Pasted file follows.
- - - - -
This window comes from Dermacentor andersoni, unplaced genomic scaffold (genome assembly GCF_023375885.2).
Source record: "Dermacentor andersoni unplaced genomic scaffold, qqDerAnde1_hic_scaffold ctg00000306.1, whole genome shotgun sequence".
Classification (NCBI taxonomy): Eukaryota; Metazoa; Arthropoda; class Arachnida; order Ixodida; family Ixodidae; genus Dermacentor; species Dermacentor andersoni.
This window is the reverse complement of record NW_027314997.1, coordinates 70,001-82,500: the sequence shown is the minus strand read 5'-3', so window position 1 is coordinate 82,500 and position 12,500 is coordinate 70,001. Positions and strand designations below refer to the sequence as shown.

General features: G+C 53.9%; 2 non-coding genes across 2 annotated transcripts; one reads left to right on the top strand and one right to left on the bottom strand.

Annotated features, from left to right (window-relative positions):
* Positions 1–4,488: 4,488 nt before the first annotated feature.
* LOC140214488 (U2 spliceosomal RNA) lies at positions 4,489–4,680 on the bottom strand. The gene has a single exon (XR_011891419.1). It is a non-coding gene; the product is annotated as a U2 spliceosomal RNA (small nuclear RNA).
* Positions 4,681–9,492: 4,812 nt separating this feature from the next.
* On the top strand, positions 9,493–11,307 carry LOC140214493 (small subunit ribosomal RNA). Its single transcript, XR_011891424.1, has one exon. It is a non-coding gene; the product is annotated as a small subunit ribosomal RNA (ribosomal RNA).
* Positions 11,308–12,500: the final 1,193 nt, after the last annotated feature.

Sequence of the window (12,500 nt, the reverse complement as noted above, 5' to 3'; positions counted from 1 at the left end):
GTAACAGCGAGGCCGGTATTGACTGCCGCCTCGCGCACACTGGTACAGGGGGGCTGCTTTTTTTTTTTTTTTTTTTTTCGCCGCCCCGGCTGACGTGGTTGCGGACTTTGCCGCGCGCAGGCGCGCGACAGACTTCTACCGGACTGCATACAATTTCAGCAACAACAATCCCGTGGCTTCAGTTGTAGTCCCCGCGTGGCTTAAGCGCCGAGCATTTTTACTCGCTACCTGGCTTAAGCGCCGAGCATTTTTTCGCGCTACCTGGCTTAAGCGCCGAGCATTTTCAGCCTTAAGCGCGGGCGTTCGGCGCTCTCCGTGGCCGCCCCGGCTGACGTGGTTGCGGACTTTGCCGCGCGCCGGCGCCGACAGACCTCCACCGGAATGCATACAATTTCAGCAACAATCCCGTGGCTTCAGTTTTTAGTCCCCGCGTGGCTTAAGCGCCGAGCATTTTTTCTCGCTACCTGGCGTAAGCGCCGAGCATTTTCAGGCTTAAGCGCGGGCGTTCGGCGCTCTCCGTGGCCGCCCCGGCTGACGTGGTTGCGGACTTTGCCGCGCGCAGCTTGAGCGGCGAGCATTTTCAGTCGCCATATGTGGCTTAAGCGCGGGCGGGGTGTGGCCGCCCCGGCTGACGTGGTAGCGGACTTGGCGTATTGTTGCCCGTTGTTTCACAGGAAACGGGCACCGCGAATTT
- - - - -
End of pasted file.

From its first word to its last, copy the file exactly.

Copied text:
This window comes from Dermacentor andersoni, unplaced genomic scaffold (genome assembly GCF_023375885.2).
Source record: "Dermacentor andersoni unplaced genomic scaffold, qqDerAnde1_hic_scaffold ctg00000306.1, whole genome shotgun sequence".
Classification (NCBI taxonomy): Eukaryota; Metazoa; Arthropoda; class Arachnida; order Ixodida; family Ixodidae; genus Dermacentor; species Dermacentor andersoni.
This window is the reverse complement of record NW_027314997.1, coordinates 70,001-82,500: the sequence shown is the minus strand read 5'-3', so window position 1 is coordinate 82,500 and position 12,500 is coordinate 70,001. Positions and strand designations below refer to the sequence as shown.

General features: G+C 53.9%; 2 non-coding genes across 2 annotated transcripts; one reads left to right on the top strand and one right to left on the bottom strand.

Annotated features, from left to right (window-relative positions):
* Positions 1–4,488: 4,488 nt before the first annotated feature.
* LOC140214488 (U2 spliceosomal RNA) lies at positions 4,489–4,680 on the bottom strand. The gene has a single exon (XR_011891419.1). It is a non-coding gene; the product is annotated as a U2 spliceosomal RNA (small nuclear RNA).
* Positions 4,681–9,492: 4,812 nt separating this feature from the next.
* On the top strand, positions 9,493–11,307 carry LOC140214493 (small subunit ribosomal RNA). Its single transcript, XR_011891424.1, has one exon. It is a non-coding gene; the product is annotated as a small subunit ribosomal RNA (ribosomal RNA).
* Positions 11,308–12,500: the final 1,193 nt, after the last annotated feature.

Sequence of the window (12,500 nt, the reverse complement as noted above, 5' to 3'; positions counted from 1 at the left end):
GTAACAGCGAGGCCGGTATTGACTGCCGCCTCGCGCACACTGGTACAGGGGGGCTGCTTTTTTTTTTTTTTTTTTTTTCGCCGCCCCGGCTGACGTGGTTGCGGACTTTGCCGCGCGCAGGCGCGCGACAGACTTCTACCGGACTGCATACAATTTCAGCAACAACAATCCCGTGGCTTCAGTTGTAGTCCCCGCGTGGCTTAAGCGCCGAGCATTTTTACTCGCTACCTGGCTTAAGCGCCGAGCATTTTTTCGCGCTACCTGGCTTAAGCGCCGAGCATTTTCAGCCTTAAGCGCGGGCGTTCGGCGCTCTCCGTGGCCGCCCCGGCTGACGTGGTTGCGGACTTTGCCGCGCGCCGGCGCCGACAGACCTCCACCGGAATGCATACAATTTCAGCAACAATCCCGTGGCTTCAGTTTTTAGTCCCCGCGTGGCTTAAGCGCCGAGCATTTTTTCTCGCTACCTGGCGTAAGCGCCGAGCATTTTCAGGCTTAAGCGCGGGCGTTCGGCGCTCTCCGTGGCCGCCCCGGCTGACGTGGTTGCGGACTTTGCCGCGCGCAGCTTGAGCGGCGAGCATTTTCAGTCGCCATATGTGGCTTAAGCGCGGGCGGGGTGTGGCCGCCCCGGCTGACGTGGTAGCGGACTTGGCGTATTGTTGCCCGTTGTTTCACAGGAAACGGGCACCGCGAATTT